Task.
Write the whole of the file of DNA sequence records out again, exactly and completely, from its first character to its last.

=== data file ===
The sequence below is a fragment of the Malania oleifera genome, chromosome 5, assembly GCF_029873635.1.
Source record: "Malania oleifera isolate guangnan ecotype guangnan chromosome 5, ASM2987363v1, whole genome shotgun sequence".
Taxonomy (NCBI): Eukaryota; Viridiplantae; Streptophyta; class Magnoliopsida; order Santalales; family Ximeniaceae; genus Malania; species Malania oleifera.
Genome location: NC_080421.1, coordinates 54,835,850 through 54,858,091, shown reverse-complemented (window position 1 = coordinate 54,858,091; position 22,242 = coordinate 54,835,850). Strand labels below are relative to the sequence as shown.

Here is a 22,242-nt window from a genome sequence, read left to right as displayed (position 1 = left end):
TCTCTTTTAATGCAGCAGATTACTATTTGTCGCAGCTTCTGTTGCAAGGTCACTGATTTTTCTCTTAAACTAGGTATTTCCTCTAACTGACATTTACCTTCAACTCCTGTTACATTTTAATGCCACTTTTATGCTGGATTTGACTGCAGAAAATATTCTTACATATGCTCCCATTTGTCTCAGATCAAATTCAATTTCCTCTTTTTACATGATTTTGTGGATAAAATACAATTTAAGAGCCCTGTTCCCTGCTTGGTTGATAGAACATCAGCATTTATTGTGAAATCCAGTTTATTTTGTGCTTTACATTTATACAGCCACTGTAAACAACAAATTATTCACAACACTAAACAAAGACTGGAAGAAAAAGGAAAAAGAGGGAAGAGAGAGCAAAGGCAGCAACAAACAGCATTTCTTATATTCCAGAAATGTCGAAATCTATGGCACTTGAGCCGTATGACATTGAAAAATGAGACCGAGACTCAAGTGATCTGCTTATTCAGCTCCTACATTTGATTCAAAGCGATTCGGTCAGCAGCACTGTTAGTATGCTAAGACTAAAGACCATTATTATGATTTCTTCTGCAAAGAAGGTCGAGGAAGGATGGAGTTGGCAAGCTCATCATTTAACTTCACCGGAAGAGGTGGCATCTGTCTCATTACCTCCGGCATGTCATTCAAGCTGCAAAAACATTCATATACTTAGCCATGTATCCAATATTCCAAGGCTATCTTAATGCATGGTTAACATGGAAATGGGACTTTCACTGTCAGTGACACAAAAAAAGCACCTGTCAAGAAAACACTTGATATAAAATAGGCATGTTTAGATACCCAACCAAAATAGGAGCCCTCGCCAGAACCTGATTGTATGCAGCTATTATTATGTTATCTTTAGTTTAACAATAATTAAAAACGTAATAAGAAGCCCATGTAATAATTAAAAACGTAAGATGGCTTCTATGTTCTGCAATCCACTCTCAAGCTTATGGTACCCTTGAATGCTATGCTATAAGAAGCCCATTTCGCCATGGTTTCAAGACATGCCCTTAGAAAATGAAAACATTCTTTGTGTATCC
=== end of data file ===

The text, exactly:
The sequence below is a fragment of the Malania oleifera genome, chromosome 5, assembly GCF_029873635.1.
Source record: "Malania oleifera isolate guangnan ecotype guangnan chromosome 5, ASM2987363v1, whole genome shotgun sequence".
Taxonomy (NCBI): Eukaryota; Viridiplantae; Streptophyta; class Magnoliopsida; order Santalales; family Ximeniaceae; genus Malania; species Malania oleifera.
Genome location: NC_080421.1, coordinates 54,835,850 through 54,858,091, shown reverse-complemented (window position 1 = coordinate 54,858,091; position 22,242 = coordinate 54,835,850). Strand labels below are relative to the sequence as shown.

Here is a 22,242-nt window from a genome sequence, read left to right as displayed (position 1 = left end):
TCTCTTTTAATGCAGCAGATTACTATTTGTCGCAGCTTCTGTTGCAAGGTCACTGATTTTTCTCTTAAACTAGGTATTTCCTCTAACTGACATTTACCTTCAACTCCTGTTACATTTTAATGCCACTTTTATGCTGGATTTGACTGCAGAAAATATTCTTACATATGCTCCCATTTGTCTCAGATCAAATTCAATTTCCTCTTTTTACATGATTTTGTGGATAAAATACAATTTAAGAGCCCTGTTCCCTGCTTGGTTGATAGAACATCAGCATTTATTGTGAAATCCAGTTTATTTTGTGCTTTACATTTATACAGCCACTGTAAACAACAAATTATTCACAACACTAAACAAAGACTGGAAGAAAAAGGAAAAAGAGGGAAGAGAGAGCAAAGGCAGCAACAAACAGCATTTCTTATATTCCAGAAATGTCGAAATCTATGGCACTTGAGCCGTATGACATTGAAAAATGAGACCGAGACTCAAGTGATCTGCTTATTCAGCTCCTACATTTGATTCAAAGCGATTCGGTCAGCAGCACTGTTAGTATGCTAAGACTAAAGACCATTATTATGATTTCTTCTGCAAAGAAGGTCGAGGAAGGATGGAGTTGGCAAGCTCATCATTTAACTTCACCGGAAGAGGTGGCATCTGTCTCATTACCTCCGGCATGTCATTCAAGCTGCAAAAACATTCATATACTTAGCCATGTATCCAATATTCCAAGGCTATCTTAATGCATGGTTAACATGGAAATGGGACTTTCACTGTCAGTGACACAAAAAAAGCACCTGTCAAGAAAACACTTGATATAAAATAGGCATGTTTAGATACCCAACCAAAATAGGAGCCCTCGCCAGAACCTGATTGTATGCAGCTATTATTATGTTATCTTTAGTTTAACAATAATTAAAAACGTAATAAGAAGCCCATGTAATAATTAAAAACGTAAGATGGCTTCTATGTTCTGCAATCCACTCTCAAGCTTATGGTACCCTTGAATGCTATGCTATAAGAAGCCCATTTCGCCATGGTTTCAAGACATGCCCTTAGAAAATGAAAACATTCTTTGTGTATCC